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COLUMN: Tips for growing holiday cactus

Rosanne LoParco
Sentinel columnist
Posted 1/1/23

Cacti are fascinating plants. Thanksgiving cactus (Schlumbergera truncata) and Christmas cactus (Schlumbergerz x buckleyi) are popular fall and winter-flowering houseplants.

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COLUMN: Tips for growing holiday cactus


Cacti are fascinating plants. Thanksgiving cactus (Schlumbergera truncata) and Christmas cactus (Schlumbergerz x buckleyi) are popular fall and winter-flowering houseplants.

Thanksgiving cacti normally flower near the Thanksgiving holiday, about a month before the Christmas cacti bloom. Flowering can last up to seven to eight weeks. Thanksgiving cacti actually inhabit the tree tops of southern Brazil, sharing space with orchids and bromeliads.

Christmas cacti were hybridized in 1840; the genus was named after the Belgian horticulturist, Frederick Schlumberger. The common names became associated with the holidays based on when they bloom. Cultivars are available in a wide variety of colors including red, rose, purple, lavender, orange and white.

To tell the difference between a Thanksgiving and Christmas cactus, look at the shape of the flattened stem segments. On a Thanksgiving cactus, the stem segments each have two to four saw-toothed serrations along the margins. On a Christmas cactus, the stem margins are more rounded. A second way to tell the difference is to look at the color of the pollen-bearing anthers inside the flowers. The anthers of a Thanksgiving cactus are yellow whereas the anthers on the Christmas cactus are brown.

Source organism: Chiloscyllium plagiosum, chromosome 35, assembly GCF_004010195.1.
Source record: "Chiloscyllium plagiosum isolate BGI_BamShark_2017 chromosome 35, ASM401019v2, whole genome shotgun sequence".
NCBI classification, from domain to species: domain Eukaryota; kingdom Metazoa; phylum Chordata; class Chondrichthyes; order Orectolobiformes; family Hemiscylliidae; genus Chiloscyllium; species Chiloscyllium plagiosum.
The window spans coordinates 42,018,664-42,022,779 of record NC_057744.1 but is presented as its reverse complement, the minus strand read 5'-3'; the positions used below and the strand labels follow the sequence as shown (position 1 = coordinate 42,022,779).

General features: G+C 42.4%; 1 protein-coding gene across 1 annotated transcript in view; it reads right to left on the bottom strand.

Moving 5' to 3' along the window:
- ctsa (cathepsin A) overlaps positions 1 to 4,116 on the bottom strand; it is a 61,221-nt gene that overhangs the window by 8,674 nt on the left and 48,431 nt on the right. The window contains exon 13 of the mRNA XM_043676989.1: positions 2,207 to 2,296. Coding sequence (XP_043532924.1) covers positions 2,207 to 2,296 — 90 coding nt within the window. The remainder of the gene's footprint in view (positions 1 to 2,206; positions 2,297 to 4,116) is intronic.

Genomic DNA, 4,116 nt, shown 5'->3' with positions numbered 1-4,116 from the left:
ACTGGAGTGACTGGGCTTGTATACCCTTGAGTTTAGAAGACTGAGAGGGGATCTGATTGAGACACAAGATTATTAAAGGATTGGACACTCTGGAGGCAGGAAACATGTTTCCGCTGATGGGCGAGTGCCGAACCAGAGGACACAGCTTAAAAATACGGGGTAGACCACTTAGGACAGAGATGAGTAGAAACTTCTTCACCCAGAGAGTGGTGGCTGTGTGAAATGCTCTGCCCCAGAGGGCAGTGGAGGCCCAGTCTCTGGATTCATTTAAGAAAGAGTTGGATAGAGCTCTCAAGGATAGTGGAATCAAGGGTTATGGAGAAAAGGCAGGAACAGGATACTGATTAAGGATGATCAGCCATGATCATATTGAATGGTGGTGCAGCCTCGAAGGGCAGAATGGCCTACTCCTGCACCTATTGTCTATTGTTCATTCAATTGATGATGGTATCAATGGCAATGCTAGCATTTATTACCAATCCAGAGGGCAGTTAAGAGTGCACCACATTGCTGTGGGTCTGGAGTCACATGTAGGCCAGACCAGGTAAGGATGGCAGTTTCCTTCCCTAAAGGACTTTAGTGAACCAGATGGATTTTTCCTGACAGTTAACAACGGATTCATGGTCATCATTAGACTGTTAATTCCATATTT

Holiday cacti care

Holiday cacti initiate their flower bud development as the days get shorter and as temperatures get cooler.

These plants need longer nights with no light versus actual sunlight to set flower buds. Twelve to 14 hours of darkness each day starting about the middle of September and lasting for four to six weeks will initiate the bud set.

Buds will normally be visible in three to four weeks. Once buds are set and ready to bloom, holiday cacti bloom best in a part-shade spot; direct sunlight may cause leaf segments to look pale and yellow.

Keep temperatures cool, between 60 and 70 degrees F. Fertilize plants monthly when new growth starts in late winter or early spring; use a general-purpose fertilizer at half strength.

Do not fertilize during flower bud formation. These plants prefer to be evenly moist. Do not let soil stay waterlogged; don’t let the soil completely dry out either. A light potting mix works best; these plants will not do well in a heavy, wet potting soil. You can also purchase potting soil designed especially for cacti.


One of the most frustrating things is to have flower buds fall off the plant before they open and bloom. Several different conditions can cause this: over-watering, insufficient light, or moving the plant during bud development. Avoid moving plants until the buds are well developed and the plant is flowering.

Drafts and temperature fluctuations can also cause premature flower bud drop. Newly purchased plants that are in bud will most likely drop a few buds due to the abrupt changes in transport.

Resist the temptation to repot holiday cacti; they prefer being pot-bound. If you do repot, definitely wait until after the plant flowers. Pruning the plant after blooming will encourage the plant to branch out. Do this by removing a few sections of each stem by pinching or cutting. You can root the cuttings easily in moist potting soil or in water to produce more plants.

Once you have one of these plants, you’ll want more! Give them a chance and add them to your houseplant collection!



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